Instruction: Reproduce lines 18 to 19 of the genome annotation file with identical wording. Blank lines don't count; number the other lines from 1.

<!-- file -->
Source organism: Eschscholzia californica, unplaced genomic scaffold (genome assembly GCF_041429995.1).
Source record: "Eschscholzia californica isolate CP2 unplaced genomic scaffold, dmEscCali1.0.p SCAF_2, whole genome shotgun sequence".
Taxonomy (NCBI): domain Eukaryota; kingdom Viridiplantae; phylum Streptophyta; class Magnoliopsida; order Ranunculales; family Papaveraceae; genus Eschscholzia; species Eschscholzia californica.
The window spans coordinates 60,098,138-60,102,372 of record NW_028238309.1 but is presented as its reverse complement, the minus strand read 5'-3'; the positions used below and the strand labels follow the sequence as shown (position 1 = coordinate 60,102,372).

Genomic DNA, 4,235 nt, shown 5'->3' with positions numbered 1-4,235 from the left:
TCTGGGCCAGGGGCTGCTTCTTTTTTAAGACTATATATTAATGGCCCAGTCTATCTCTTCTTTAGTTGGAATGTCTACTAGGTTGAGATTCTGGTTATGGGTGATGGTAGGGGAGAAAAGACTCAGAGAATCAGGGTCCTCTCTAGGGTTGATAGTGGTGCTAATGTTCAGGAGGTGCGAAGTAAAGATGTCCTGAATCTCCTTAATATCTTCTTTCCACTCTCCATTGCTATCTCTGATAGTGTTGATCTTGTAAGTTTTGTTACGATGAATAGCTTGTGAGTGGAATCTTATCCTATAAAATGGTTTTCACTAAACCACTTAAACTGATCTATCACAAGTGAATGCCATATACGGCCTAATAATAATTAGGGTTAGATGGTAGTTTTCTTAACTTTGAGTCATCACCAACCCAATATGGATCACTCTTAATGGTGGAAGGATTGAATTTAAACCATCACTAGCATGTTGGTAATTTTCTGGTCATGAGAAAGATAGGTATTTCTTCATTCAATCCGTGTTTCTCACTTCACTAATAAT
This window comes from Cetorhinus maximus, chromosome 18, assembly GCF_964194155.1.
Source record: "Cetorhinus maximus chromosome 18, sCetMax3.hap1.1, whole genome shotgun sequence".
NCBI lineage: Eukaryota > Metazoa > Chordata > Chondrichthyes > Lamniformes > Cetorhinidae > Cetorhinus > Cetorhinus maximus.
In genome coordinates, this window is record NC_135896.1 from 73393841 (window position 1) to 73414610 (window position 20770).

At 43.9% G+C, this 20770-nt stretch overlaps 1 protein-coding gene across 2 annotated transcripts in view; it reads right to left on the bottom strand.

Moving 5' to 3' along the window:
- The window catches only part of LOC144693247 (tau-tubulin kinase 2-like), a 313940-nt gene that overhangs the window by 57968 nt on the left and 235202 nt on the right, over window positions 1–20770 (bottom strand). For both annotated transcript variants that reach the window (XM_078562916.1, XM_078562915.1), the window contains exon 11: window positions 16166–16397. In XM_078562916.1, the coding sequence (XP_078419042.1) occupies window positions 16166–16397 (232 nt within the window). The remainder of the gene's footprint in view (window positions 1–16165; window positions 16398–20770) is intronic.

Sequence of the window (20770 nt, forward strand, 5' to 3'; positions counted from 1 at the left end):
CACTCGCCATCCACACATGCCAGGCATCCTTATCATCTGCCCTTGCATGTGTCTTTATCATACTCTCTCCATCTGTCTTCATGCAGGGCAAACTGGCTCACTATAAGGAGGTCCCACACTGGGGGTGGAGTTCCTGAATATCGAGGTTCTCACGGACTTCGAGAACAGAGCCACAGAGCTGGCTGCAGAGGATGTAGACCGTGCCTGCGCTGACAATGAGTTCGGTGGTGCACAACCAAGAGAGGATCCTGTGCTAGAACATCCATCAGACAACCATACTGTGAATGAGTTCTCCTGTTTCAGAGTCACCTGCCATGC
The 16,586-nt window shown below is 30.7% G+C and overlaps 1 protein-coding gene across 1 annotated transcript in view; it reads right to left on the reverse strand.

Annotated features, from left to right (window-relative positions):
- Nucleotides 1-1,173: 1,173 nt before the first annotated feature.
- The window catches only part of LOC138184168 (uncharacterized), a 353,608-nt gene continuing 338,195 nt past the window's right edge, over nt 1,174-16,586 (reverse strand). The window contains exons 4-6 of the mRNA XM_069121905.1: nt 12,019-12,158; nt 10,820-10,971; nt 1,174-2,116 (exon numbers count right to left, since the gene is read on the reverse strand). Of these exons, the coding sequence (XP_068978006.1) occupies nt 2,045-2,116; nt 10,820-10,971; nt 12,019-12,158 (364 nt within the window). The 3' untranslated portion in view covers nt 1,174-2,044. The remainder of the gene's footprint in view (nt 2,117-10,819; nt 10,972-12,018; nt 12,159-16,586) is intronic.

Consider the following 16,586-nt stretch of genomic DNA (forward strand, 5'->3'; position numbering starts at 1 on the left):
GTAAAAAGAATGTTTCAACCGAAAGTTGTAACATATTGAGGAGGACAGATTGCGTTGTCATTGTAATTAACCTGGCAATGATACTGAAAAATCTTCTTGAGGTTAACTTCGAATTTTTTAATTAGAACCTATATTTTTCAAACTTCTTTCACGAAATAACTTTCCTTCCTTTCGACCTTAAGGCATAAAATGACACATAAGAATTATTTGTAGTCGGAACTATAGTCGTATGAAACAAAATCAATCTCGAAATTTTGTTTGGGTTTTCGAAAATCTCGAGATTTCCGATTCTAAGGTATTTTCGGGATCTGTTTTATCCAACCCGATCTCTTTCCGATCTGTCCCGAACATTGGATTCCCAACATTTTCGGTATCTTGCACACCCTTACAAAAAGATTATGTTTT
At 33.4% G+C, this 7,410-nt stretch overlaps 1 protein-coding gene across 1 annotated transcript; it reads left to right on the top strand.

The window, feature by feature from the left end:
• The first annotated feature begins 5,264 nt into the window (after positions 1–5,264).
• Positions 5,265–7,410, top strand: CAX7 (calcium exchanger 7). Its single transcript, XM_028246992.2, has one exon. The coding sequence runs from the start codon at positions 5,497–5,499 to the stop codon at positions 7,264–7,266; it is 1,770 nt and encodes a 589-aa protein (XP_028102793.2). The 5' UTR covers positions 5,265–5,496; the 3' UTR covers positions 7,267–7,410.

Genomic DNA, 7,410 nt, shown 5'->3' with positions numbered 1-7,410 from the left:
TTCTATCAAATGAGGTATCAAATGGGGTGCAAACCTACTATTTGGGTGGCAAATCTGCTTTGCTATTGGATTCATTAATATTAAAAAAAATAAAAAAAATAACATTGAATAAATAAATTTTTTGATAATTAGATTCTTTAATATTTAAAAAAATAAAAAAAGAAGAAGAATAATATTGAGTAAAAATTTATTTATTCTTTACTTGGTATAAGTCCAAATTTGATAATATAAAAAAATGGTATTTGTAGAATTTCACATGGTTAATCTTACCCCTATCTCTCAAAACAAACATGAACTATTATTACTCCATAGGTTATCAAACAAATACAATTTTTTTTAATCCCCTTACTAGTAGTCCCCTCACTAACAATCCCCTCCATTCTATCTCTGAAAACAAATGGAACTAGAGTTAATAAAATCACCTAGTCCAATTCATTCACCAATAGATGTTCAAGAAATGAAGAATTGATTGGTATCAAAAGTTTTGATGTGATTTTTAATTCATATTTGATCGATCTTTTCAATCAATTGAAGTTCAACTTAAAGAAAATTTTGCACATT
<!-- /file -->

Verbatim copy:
- Nucleotides 1-1,173: 1,173 nt before the first annotated feature.
- The window catches only part of LOC138184168 (uncharacterized), a 353,608-nt gene continuing 338,195 nt past the window's right edge, over nt 1,174-16,586 (reverse strand). The window contains exons 4-6 of the mRNA XM_069121905.1: nt 12,019-12,158; nt 10,820-10,971; nt 1,174-2,116 (exon numbers count right to left, since the gene is read on the reverse strand). Of these exons, the coding sequence (XP_068978006.1) occupies nt 2,045-2,116; nt 10,820-10,971; nt 12,019-12,158 (364 nt within the window). The 3' untranslated portion in view covers nt 1,174-2,044. The remainder of the gene's footprint in view (nt 2,117-10,819; nt 10,972-12,018; nt 12,159-16,586) is intronic.